The Tattoo Question

IMG_3479aweb Whether 13, 28 or 52, I think it’s safe to say that tattoos crossed our minds at least once no matter how rebellious or obedient we considered ourselves to be at the time. I’ll admit, I’ve been fantasizing about one for the past several months.


So after a week long stay in my apartment battling between fits of consciousness and unconsciousness, I woke up and found myself in March and in need of some serious art time therapy. (What they don’t tell you too readily about living in a warm climate country is that you can get sick, very sick, even if you take into account all matters of prevention and precaution.) While certainly feeling much better after having gotten the appropriate medical attention and treatment, sitting up anywhere off of my bed is not an immediate possibility. So I grabbed my closest art pen and started to doodle while sitting here. And the closest canvas? My wrist. The result? A girly little floral spread. And I really am enjoying looking down at it when I’m typing, ogling over my new, very temporary tattoo.


So I’d say that it’s safe to say that I’ve flirted with the idea of getting a tattoo right on the very spot where I’ve drawn one. And I’ve seen quite a few designs out there that I love. They look great on these women: tasteful and not over done, reserved but just a bit edgy, flirtatious and not trashy.



best-flower-arm-sleeve-tattooAnd this goes without saying, the only tattoo catching my eyes is a well-drawn and well-thought out design, not some hasty cartoon or icon of the moment. Something that reads, yes, I’m not afraid to take that chance, but that doesn’t mean that I’m a rebel. I’m artistic and responsible at the same time.



But when to go beyond temporary to permanent? As much as I love my little African floral design now, what will that look like in 5 years? And 40 years from now? Will it have the potential to hinder my career growth? Rifle Paper Co. and Tattly make these chic little temporary designs. Although I love them on my wall and in my mail box, I’d be less apt to wear them.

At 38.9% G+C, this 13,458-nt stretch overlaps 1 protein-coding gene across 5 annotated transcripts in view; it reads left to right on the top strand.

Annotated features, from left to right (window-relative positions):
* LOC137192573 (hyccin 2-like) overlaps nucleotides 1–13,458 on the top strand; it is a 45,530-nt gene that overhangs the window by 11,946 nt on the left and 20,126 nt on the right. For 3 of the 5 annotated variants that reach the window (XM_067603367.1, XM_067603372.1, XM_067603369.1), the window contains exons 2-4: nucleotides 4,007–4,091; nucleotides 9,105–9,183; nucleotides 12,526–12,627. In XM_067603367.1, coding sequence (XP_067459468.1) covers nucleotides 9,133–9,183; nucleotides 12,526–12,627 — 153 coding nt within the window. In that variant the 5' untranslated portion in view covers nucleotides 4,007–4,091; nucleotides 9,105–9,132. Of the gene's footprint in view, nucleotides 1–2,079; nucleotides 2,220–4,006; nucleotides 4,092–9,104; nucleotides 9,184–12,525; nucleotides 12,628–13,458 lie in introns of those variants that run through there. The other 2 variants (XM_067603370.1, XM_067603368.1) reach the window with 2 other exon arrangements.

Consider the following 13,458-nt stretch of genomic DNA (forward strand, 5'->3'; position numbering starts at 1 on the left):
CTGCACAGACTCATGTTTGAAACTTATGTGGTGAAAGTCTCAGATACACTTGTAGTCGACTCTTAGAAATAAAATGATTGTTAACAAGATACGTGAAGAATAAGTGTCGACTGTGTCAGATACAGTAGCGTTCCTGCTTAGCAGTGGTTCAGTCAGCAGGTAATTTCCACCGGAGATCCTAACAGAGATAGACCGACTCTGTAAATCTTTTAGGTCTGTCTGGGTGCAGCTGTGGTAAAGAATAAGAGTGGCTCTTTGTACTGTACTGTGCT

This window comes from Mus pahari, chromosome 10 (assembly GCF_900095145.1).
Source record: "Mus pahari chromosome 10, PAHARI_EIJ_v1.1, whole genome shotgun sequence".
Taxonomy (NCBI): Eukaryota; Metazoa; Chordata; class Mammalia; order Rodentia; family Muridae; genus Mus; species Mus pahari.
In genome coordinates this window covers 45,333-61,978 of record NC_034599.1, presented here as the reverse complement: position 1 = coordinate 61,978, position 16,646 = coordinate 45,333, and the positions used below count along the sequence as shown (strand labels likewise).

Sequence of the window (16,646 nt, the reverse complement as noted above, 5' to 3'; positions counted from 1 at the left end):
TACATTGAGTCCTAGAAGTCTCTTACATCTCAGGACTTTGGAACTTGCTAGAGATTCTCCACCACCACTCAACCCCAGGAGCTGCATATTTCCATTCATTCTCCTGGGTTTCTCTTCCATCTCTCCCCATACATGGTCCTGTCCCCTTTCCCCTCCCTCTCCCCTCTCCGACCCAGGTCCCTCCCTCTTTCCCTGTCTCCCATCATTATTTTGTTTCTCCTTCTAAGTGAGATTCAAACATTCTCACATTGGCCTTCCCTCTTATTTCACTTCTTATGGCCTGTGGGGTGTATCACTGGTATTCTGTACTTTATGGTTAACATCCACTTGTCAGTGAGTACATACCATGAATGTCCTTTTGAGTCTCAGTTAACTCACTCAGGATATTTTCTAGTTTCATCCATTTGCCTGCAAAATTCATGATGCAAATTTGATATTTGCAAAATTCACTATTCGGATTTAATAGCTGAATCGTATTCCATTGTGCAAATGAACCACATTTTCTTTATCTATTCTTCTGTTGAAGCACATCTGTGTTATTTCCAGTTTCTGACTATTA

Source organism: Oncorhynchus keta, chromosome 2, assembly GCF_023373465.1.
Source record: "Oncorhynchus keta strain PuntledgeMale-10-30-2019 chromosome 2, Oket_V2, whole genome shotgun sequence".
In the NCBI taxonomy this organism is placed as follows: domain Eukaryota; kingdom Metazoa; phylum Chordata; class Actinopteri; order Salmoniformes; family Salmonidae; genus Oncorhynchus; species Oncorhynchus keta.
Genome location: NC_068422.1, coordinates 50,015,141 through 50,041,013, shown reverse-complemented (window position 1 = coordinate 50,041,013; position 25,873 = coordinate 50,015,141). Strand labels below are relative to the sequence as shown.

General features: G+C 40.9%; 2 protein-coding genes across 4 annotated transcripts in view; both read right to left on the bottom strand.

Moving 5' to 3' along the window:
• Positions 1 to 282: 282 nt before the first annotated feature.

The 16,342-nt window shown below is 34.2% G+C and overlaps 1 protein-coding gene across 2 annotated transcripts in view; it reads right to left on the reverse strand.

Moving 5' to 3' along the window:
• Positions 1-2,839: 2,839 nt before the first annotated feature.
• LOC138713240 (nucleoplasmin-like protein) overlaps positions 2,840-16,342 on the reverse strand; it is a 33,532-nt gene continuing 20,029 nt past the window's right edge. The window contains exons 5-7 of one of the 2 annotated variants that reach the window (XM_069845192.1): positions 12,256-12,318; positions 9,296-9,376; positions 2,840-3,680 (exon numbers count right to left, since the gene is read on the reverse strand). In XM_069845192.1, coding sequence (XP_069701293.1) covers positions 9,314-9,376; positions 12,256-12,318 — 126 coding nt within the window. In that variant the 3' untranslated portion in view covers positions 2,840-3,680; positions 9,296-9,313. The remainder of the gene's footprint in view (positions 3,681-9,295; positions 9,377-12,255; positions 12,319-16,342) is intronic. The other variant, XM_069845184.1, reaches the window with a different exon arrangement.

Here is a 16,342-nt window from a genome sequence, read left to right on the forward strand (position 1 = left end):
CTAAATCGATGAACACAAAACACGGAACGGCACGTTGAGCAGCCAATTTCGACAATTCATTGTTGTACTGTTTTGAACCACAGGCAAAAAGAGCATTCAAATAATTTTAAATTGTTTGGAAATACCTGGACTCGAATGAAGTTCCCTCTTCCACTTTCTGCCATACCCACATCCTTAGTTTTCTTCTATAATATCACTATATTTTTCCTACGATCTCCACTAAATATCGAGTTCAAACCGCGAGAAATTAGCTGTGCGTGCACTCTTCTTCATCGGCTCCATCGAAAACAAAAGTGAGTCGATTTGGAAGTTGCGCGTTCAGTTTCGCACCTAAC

I’d like to know from all of you strict non-tattoo wearers, tattoo feigns and probably the majority of you out there somewhere in the middle. Would you get a tattoo? Where on your body did you place the one you have now? Have other peoples’ judgments towards you changed with a tattoo? What goes too far, not far enough?


2 thoughts on “The Tattoo Question

  1. There are a lot of pros and cons for tattoos these days but the most important and obvious one is this, they are PERMANENT!
    Yes I’m more in the later age range you speak of and I know you can have them removed for a cost but my initial reaction is why put them there in the first place?
    I come from the generation that remembers old veterans who regretted the lapse of sense or drunken stupor that caused them to get a tattoo, but in those days they were considered somewhat low class and would even effect your chance of employment!
    These days tattoos are more accepted and you see “decent” people everywhere employed in good jobs with tattoos.
    Our daughter who is now age 26 did not have a stigma against them and as soon as her 18th birthday came around she went and got a tattoo in an easy to cover area, she never regretted it and has a non-conservative kind of job. She’s still the same person though she has grown to be less rash in her life decisions.
    In the long run I think you should decide for yourself and if you get flak from your older family and friends remember WHY we’re adverse to tattoos, that doesn’t mean you have to be.

    • Ponder, thanks so much for your well-thought out response! Tattoos are permanent, why it’s important to really think it over before getting one. It seems thought that the social stigma, at least among the 20-30 year old generation and even above, is not as harsh as it was in the past and that it is not even a professional faux pas anymore. What field is your daughter working in again?

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